Our goal is to elucidate the principles that govern TGF signal transduction and mode of action. In the past 5 years we elucidated a SMAD transcriptional cycle including nuclear CDK8/9 and GSK3 kinases that drive Smad protein utilization and disposal in TGF and BMP pathways (Alarcn et al. Cell 2009; Gao et al. Mol. Cell 2009). In the 5-year cycle now ending we defined a molecular switch that couples the delivery of TGF signals with the turnover of the SMAD messengers (Aragn et al. Genes Dev. 2011; Aragn et al. Structure 2012). Some of the TGF-SMAD target genes mediate metastasis in colorectal and breast cancer (Caln et al Cancer Cell 2012; Stankic et al. Cell Reports 2013). Furthermore, we determined how signal-driven SMADs bypass repressive chromatin marks to regulate stem cell differentiation. A new arm of the SMAD pathway, involving Trim33 as a reader of repressive H3K9me3 histone marks, allows the canonical Smad arm to activate mesendoderm specification genes (Xi et al. Cell 2011). This progress now provides the opportunity to address two long-standing questions: How does the TGF-SMAD pathway regulate stem cell differentiation? And, how does this signaling mediate tumor suppression in premalignant cells? Each question is the subject of two Specific Aims.
Our Aim 1 is to elucidate how activated SMADs target master differentiation genes in embryonic stem cells. We will define how activin/nodal-driven SMAD transcriptional complexes recognize specific regulatory elements in the mesendoderm specification gene goosecoid (Gsc), a model master differentiation gene. In related work, Aim 2 will address the mechanistic basis for the remarkable role of p53 as a requirement for SMAD action on Gsc. Also instigated by recent progress, our Aim 3 is to understand how SMAD-dependent cell differentiation underlies tumor suppression. We recently found that premalignant pancreatic progenitors respond to TGF with a lethal combination of EMT and epithelial differentiation programs. Related to this phenomenon, our Aim 4 is to define how RAS and AKT act as determinants of TGF-mediated tumor suppression. We will address how mutant KRas in pancreatic progenitors enables a pronounced Snail response to TGF leading to a lethal EMT, and how PI3K-Akt signaling inhibits TGF- mediated tumor suppression. With this set of interrelated aims we seek to provide new insights into the mechanisms that regulate stem cell differentiation and cancer cell elimination by the TGF-SMAD pathway. By illuminating the operating logic of these cell decisions we will provide a better understanding of TGF tumor suppression and potentially pave the way for the reactivation of these mechanisms for the treatment of cancer. Through this work we hope to forge innovative paths at the forefront of stem cell and tumor biology while retaining the long-term focus of CA34610 on the basic principles of TGF action.

Public Health Relevance

This project will reveal how the TGF-SMAD signaling pathway controls the differentiation of embryonic stem cells, an advance that will inform current efforts in regenerative medicine, and how it triggers an unsustainable differentiation program in precancerous cells to suppress pancreatic cancer. These insights may lead to new approaches for the induction of lethal differentiation in the treatment of cancer.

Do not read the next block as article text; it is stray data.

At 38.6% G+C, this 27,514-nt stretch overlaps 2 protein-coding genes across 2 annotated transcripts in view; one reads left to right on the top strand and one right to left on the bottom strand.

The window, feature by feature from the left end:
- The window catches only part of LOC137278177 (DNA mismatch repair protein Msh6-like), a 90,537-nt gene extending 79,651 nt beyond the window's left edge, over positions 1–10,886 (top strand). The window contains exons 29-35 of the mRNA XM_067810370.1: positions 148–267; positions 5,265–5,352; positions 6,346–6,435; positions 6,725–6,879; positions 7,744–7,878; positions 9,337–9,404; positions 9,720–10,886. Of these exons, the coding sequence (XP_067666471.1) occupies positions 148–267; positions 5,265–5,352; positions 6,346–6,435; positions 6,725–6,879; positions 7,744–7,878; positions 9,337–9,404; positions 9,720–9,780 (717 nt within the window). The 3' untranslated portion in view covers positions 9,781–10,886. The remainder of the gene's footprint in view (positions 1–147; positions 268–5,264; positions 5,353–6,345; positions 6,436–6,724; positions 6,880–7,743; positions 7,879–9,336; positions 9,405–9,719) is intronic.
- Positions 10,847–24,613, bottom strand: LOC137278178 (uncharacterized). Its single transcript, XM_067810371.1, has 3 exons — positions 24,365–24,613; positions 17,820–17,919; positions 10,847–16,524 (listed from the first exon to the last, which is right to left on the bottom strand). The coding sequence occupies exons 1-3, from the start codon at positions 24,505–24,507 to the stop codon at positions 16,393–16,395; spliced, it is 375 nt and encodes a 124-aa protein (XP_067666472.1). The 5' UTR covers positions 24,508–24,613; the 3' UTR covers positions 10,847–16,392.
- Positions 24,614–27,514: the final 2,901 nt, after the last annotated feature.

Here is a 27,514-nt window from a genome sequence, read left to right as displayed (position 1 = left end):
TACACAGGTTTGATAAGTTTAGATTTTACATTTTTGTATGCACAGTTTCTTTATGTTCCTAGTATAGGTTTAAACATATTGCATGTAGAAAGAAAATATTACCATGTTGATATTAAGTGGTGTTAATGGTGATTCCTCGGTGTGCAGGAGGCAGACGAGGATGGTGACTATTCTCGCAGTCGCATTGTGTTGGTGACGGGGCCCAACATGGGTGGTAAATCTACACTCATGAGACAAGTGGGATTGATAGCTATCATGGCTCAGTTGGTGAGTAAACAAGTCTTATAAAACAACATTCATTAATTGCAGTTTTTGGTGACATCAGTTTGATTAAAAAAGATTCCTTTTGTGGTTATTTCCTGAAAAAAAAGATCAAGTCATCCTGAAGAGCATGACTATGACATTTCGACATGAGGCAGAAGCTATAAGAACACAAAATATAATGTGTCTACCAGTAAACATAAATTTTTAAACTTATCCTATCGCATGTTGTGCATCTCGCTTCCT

National Institute of Health (NIH)
National Cancer Institute (NCI)
Research Project (R01)
Project #
Application #
Study Section
Cancer Molecular Pathobiology Study Section (CAMP)
Program Officer
Salnikow, Konstantin
Project Start
Project End
Budget Start
Budget End
Support Year
Fiscal Year
Total Cost
Indirect Cost
Sloan-Kettering Institute for Cancer Research
New York
United States
Zip Code
Wang, Qiong; Zou, Yilong; Nowotschin, Sonja et al. (2017) The p53 Family Coordinates Wnt and Nodal Inputs in Mesendodermal Differentiation of Embryonic Stem Cells. Cell Stem Cell 20:70-86
Martin-Malpartida, Pau; Batet, Marta; Kaczmarska, Zuzanna et al. (2017) Structural basis for genome wide recognition of 5-bp GC motifs by SMAD transcription factors. Nat Commun 8:2070
David, Charles J; Huang, Yun-Han; Chen, Mo et al. (2016) TGF-? Tumor Suppression through a Lethal EMT. Cell 164:1015-30
Macias, Maria J; Martin-Malpartida, Pau; Massagué, Joan (2015) Structural determinants of Smad function in TGF-? signaling. Trends Biochem Sci 40:296-308
Calon, Alexandre; Espinet, Elisa; Palomo-Ponce, Sergio et al. (2014) Immunostaining Protocol: P-Stat3 (Xenograft and Mice). Bio Protoc 4:
Hynes, Nancy E; Ingham, Philip W; Lim, Wendell A et al. (2013) Signalling change: signal transduction through the decades. Nat Rev Mol Cell Biol 14:393-8
Calon, Alexandre; Espinet, Elisa; Palomo-Ponce, Sergio et al. (2012) Dependency of colorectal cancer on a TGF-?-driven program in stromal cells for metastasis initiation. Cancer Cell 22:571-84
Aragón, Eric; Goerner, Nina; Zaromytidou, Alexia-Ileana et al. (2011) A Smad action turnover switch operated by WW domain readers of a phosphoserine code. Genes Dev 25:1275-88
Xi, Qiaoran; Wang, Zhanxin; Zaromytidou, Alexia-Ileana et al. (2011) A poised chromatin platform for TGF-? access to master regulators. Cell 147:1511-24
Alarcón, Claudio; Zaromytidou, Alexia-Ileana; Xi, Qiaoran et al. (2009) Nuclear CDKs drive Smad transcriptional activation and turnover in BMP and TGF-beta pathways. Cell 139:757-69

Showing the most recent 10 out of 82 publications